Initial Evidence on the Market Impact of the XBRL Mandate

53 Pages Posted: 16 Apr 2011 Last revised: 2 Feb 2015

See all articles by Elizabeth Blankespoor

Elizabeth Blankespoor

University of Washington - Michael G. Foster School of Business

Brian P. Miller

Indiana University - Kelley School of Business - Department of Accounting

Hal D. White

Penn State University

Date Written: August 1, 2013

Abstract

In 2009, the SEC mandated that financial statements be filed using eXtensible Business Reporting Language (XBRL). The SEC contends that this new search-facilitating technology will reduce informational barriers that separate smaller, less-sophisticated investors from larger, more-sophisticated investors, thereby reducing information asymmetry. However, if some larger investors are able to leverage their superior resources and abilities to garner greater benefits from XBRL than smaller investors, information asymmetry is likely to increase. Using a difference-in-difference design, we find evidence of higher abnormal bid-ask spreads for XBRL adopting firms around 10-K filings in the initial year after the mandate, consistent with increased concerns of adverse selection. We also find a reduction in abnormal liquidity and a decrease in abnormal trading volume, particularly for small trades. Additional analyses suggest, however, that these effects may be declining somewhat in more recent years. Collectively, our evidence suggests that a reduction in investors’ data aggregation costs may not have served its intended purpose of leveling the informational playing field, at least during the initial years after mandatory adoption.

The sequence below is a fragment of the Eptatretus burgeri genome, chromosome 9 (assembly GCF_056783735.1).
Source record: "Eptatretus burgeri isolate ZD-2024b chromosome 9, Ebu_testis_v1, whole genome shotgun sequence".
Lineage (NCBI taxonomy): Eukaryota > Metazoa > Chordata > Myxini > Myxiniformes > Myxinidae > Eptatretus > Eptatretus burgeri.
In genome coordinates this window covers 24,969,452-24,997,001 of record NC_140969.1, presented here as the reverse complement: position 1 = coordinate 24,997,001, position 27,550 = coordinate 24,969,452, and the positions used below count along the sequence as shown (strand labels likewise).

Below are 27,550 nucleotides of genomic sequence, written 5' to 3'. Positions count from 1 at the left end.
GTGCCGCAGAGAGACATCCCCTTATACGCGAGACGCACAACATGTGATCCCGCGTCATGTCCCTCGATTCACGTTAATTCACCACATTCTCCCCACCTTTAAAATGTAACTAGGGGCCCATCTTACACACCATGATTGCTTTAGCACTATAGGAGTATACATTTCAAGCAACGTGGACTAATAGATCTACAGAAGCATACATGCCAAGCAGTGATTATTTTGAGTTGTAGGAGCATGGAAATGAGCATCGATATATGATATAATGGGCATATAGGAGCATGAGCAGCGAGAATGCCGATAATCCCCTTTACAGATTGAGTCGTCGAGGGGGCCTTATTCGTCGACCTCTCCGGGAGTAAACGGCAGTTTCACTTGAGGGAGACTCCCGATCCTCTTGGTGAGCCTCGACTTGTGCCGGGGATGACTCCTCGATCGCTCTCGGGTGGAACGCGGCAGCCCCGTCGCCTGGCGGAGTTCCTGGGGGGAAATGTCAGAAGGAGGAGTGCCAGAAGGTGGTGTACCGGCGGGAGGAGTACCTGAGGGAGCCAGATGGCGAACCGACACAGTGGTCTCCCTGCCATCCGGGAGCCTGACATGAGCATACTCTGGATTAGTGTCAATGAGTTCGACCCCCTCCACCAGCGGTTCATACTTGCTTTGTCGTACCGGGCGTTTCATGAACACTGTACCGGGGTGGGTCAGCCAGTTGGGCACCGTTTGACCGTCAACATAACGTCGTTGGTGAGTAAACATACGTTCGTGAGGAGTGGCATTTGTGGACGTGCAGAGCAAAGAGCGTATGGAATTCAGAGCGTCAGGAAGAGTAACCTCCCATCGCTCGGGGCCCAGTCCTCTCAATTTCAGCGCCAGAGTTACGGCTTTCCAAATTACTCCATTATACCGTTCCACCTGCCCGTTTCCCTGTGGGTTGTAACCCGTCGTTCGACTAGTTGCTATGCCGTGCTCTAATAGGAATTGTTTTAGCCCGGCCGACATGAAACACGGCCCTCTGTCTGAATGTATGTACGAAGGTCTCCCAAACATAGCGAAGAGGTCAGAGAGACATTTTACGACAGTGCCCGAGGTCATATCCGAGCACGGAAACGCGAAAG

Keywords: XBRL, interactive data, information asymmetry, bid-ask spread, price impact, trading volume, search-facilitating technology

JEL Classification: D82, D83, G14, M41, M49

Suggested Citation

Blankespoor, Elizabeth and Miller, Brian P. and White, Hal D., Initial Evidence on the Market Impact of the XBRL Mandate (August 1, 2013). Review of Accounting Studies, 2014, Volume 19, pp. 1468-1503; Rock Center for Corporate Governance at Stanford University Working Paper No. 149. Available at SSRN: https://ssrn.com/abstract=1809822 or http://dx.doi.org/10.2139/ssrn.1809822

Elizabeth Blankespoor

University of Washington - Michael G. Foster School of Business ( email )

Box 353200
Seattle, WA 98195-3200
United States

Brian P. Miller

Indiana University - Kelley School of Business - Department of Accounting ( email )

1309 E. 10th Street
Bloomington, IN 47405
United States
812-855-2606 (Phone)

Hal D. White (Contact Author)

Penn State University ( email )

210 Business Building
Smeal College of Business
University Park, PA 16802-3306
United States
814-863-7055 (Phone)

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